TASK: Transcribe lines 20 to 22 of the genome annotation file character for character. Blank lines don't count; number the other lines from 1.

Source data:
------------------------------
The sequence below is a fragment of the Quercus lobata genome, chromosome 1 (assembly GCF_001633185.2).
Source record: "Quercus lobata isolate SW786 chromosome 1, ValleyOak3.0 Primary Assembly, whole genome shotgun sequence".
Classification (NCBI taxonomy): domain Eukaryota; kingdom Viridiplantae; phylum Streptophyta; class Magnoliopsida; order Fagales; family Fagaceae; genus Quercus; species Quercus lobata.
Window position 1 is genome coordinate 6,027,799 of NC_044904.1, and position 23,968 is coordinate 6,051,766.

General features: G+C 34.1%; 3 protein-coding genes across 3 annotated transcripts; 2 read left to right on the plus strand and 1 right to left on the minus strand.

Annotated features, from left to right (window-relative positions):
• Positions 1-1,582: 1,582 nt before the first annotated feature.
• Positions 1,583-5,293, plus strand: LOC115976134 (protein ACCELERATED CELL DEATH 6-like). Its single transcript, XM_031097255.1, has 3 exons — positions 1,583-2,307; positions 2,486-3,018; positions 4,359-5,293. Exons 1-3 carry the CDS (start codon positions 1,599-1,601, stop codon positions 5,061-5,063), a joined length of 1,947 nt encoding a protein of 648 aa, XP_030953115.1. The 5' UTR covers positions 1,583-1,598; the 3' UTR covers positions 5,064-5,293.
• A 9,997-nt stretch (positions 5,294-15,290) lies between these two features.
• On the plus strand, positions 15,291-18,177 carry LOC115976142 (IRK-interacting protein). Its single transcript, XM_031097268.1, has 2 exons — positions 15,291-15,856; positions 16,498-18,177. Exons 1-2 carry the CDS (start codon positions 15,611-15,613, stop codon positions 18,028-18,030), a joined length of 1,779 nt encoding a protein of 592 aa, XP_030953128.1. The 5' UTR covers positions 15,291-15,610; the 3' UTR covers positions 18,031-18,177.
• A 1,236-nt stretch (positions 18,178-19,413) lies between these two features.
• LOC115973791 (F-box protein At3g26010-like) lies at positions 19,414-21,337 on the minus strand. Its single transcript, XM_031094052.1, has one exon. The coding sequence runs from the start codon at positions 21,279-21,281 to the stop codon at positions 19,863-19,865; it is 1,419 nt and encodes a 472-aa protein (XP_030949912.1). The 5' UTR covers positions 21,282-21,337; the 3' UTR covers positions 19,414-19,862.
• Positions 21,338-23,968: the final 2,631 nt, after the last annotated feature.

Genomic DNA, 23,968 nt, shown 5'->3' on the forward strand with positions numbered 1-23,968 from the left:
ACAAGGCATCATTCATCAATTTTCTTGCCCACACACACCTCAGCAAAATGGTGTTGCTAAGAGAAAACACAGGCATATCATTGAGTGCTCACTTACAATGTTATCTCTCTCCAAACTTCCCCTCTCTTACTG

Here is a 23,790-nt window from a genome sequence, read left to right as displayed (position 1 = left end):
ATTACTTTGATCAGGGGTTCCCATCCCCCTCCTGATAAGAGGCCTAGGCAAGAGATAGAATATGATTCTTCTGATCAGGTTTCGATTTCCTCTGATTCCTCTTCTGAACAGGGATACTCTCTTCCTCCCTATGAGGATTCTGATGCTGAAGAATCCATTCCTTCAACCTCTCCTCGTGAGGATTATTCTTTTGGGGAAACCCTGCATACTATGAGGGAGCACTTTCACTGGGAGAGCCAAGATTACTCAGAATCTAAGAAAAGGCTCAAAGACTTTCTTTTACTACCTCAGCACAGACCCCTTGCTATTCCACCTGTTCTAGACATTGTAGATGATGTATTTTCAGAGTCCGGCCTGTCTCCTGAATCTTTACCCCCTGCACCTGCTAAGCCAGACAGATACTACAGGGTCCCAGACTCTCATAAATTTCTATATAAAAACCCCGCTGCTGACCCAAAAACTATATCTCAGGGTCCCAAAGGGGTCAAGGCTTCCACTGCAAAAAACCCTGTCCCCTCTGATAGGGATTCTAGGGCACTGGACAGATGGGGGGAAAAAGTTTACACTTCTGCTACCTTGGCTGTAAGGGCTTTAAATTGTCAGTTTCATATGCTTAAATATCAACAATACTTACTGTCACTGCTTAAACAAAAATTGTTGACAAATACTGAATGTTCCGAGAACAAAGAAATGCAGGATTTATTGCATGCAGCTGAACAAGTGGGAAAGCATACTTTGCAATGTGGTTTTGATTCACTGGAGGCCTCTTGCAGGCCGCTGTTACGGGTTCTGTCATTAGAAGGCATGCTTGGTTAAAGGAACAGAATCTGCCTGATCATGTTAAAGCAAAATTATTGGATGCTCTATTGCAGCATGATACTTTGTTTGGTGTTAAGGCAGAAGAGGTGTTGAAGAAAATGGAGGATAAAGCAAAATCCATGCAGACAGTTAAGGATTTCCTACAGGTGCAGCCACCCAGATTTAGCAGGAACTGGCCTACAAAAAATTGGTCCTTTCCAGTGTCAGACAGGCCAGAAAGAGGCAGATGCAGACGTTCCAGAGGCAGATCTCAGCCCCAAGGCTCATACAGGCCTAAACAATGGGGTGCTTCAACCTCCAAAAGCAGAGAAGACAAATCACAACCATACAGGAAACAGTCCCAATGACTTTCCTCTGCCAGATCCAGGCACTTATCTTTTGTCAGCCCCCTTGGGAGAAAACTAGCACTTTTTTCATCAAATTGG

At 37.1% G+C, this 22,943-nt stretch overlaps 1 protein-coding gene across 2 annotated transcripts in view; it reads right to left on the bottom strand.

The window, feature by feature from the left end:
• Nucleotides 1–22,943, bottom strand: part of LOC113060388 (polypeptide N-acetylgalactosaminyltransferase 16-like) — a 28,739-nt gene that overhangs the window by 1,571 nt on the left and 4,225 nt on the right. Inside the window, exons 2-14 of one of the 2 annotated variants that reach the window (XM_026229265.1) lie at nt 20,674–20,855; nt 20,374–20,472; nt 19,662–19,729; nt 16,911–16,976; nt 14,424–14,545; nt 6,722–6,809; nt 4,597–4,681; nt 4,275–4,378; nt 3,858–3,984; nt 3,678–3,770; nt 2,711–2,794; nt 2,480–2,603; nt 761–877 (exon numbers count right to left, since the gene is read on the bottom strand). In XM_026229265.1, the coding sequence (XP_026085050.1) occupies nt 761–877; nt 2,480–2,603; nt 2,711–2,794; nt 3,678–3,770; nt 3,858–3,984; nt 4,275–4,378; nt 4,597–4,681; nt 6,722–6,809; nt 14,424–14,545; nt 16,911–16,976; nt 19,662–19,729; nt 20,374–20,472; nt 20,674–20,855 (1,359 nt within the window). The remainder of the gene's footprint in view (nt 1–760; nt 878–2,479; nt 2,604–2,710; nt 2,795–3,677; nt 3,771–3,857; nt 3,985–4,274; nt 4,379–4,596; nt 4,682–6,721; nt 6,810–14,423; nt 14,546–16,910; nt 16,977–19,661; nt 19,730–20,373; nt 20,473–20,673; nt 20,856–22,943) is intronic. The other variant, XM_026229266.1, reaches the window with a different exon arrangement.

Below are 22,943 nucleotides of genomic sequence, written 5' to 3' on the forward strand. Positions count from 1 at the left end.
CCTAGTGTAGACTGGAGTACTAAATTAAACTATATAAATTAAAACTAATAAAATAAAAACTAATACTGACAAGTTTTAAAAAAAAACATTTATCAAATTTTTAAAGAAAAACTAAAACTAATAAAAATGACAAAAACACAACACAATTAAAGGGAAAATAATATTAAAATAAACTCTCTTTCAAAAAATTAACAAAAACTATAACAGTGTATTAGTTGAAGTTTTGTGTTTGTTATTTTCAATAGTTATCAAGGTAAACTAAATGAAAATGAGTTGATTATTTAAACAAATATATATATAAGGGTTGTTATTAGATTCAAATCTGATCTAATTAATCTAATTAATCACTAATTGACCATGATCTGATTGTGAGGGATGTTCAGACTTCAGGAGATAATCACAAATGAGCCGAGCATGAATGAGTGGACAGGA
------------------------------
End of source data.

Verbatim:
• Nucleotides 1–22,943, bottom strand: part of LOC113060388 (polypeptide N-acetylgalactosaminyltransferase 16-like) — a 28,739-nt gene that overhangs the window by 1,571 nt on the left and 4,225 nt on the right. Inside the window, exons 2-14 of one of the 2 annotated variants that reach the window (XM_026229265.1) lie at nt 20,674–20,855; nt 20,374–20,472; nt 19,662–19,729; nt 16,911–16,976; nt 14,424–14,545; nt 6,722–6,809; nt 4,597–4,681; nt 4,275–4,378; nt 3,858–3,984; nt 3,678–3,770; nt 2,711–2,794; nt 2,480–2,603; nt 761–877 (exon numbers count right to left, since the gene is read on the bottom strand). In XM_026229265.1, the coding sequence (XP_026085050.1) occupies nt 761–877; nt 2,480–2,603; nt 2,711–2,794; nt 3,678–3,770; nt 3,858–3,984; nt 4,275–4,378; nt 4,597–4,681; nt 6,722–6,809; nt 14,424–14,545; nt 16,911–16,976; nt 19,662–19,729; nt 20,374–20,472; nt 20,674–20,855 (1,359 nt within the window). The remainder of the gene's footprint in view (nt 1–760; nt 878–2,479; nt 2,604–2,710; nt 2,795–3,677; nt 3,771–3,857; nt 3,985–4,274; nt 4,379–4,596; nt 4,682–6,721; nt 6,810–14,423; nt 14,546–16,910; nt 16,977–19,661; nt 19,730–20,373; nt 20,473–20,673; nt 20,856–22,943) is intronic. The other variant, XM_026229266.1, reaches the window with a different exon arrangement.

Below are 22,943 nucleotides of genomic sequence, written 5' to 3' on the forward strand. Positions count from 1 at the left end.
CCTAGTGTAGACTGGAGTACTAAATTAAACTATATAAATTAAAACTAATAAAATAAAAACTAATACTGACAAGTTTTAAAAAAAAACATTTATCAAATTTTTAAAGAAAAACTAAAACTAATAAAAATGACAAAAACACAACACAATTAAAGGGAAAATAATATTAAAATAAACTCTCTTTCAAAAAATTAACAAAAACTATAACAGTGTATTAGTTGAAGTTTTGTGTTTGTTATTTTCAATAGTTATCAAGGTAAACTAAATGAAAATGAGTTGATTATTTAAACAAATATATATATAAGGGTTGTTATTAGATTCAAATCTGATCTAATTAATCTAATTAATCACTAATTGACCATGATCTGATTGTGAGGGATGTTCAGACTTCAGGAGATAATCACAAATGAGCCGAGCATGAATGAGTGGACAGGA